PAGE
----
In 2019, the Pentagon had about 70 bottlenose dolphins and about 30 California sea lions in the ranks of the US Navy. In peacetime, their job mainly consists of searching for different types of objects on the ocean floor and patrolling the coast. Why these animals? Both dolphins and sea lions have excellent low-light vision and directional hearing underwater, allowing them to detect and track underwater targets even in dark or murky waters. They can also dive hundreds of meters without the risk of decompression sickness. For now, technology is no match for them.

Each unit trained under the American Navy Marine Mammal Program had its own specializations. The animals were trained to protect ships and ports, detect mines, torpedoes and objects with acoustic transmitters, and special agents were even able to mount explosives on such objects. The sea lions are said to have learned to cuff divers’ legs. Underwater soldiers were also able to recover lost military equipment.

The Americans denied that the purpose of the dolphins was not only to deter the enemy, but also to eliminate them. The argument was that animals trained to kill could do more damage because animals wouldn’t be able to recognize who the enemy was and who wasn’t.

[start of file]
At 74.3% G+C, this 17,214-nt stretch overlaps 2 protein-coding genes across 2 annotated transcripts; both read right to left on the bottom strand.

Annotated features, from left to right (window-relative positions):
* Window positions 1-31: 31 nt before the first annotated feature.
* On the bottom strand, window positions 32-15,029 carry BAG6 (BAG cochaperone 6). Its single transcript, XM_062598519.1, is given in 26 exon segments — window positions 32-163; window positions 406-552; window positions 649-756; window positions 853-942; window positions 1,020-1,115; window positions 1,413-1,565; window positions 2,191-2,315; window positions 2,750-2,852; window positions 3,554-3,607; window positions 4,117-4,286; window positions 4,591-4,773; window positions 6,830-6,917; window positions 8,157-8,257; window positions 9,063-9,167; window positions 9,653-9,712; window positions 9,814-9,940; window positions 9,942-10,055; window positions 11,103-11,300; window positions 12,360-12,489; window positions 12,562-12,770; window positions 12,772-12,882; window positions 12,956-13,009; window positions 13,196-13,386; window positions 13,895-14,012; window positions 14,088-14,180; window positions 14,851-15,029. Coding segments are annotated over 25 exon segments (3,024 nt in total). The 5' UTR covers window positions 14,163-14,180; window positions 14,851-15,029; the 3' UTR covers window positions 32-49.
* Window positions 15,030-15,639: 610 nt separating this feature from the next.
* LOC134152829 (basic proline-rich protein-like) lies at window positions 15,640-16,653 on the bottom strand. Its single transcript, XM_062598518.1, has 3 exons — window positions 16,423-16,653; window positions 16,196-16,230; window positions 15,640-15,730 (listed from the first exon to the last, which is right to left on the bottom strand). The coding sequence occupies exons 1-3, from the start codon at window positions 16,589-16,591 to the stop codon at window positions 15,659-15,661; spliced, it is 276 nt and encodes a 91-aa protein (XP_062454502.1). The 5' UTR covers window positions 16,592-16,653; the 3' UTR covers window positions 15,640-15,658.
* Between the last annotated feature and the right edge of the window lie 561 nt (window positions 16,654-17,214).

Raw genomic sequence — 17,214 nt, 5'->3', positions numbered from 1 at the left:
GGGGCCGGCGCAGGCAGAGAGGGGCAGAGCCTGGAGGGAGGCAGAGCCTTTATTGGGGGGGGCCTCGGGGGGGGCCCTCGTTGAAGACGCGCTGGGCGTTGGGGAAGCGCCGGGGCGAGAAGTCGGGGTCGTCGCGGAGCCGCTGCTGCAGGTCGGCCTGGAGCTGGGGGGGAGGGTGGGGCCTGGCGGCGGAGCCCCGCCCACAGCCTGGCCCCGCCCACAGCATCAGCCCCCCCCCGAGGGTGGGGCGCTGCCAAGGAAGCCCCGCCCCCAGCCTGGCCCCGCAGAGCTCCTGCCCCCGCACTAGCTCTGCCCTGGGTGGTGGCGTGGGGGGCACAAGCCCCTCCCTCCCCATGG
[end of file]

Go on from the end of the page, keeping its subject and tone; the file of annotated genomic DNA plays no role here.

The issue of deadly dolphins was raised seriously in the US in 2005 after Hurricane Katrina hit the Gulf of Mexico. It was then rumored that armed dolphins were trained to kill terrorists and track down spies who had escaped from their basin. Writing about this, The Guardian quoted experts as saying 36 mammals could carry “poisonous arrows” to put the enemy to sleep and deliver them for interrogation. Experts warned divers and surfers of the risk of being attacked by some of the world’s smartest animals. The Navy then declined to confirm information about the disappearance of its dolphins.

Animal rights activists constantly raise the subject of inhumane use of animals, captivity and, above all, covert training methods. These allegations were made repeatedly by the US Navy, to ensure that the animals they trained received the highest standard of care. However, these were mainly declarations of honour. Due to the aforementioned pressure from animal organizations, information about training marine mammals began to be hidden from the public over time.

In 2012, the US Navy announced that it would be withdrawing its marine mammal training program and replacing animals with robots. More than $90 million was allocated for research and the robots are expected to be operational in 2017. So far that hasn’t happened.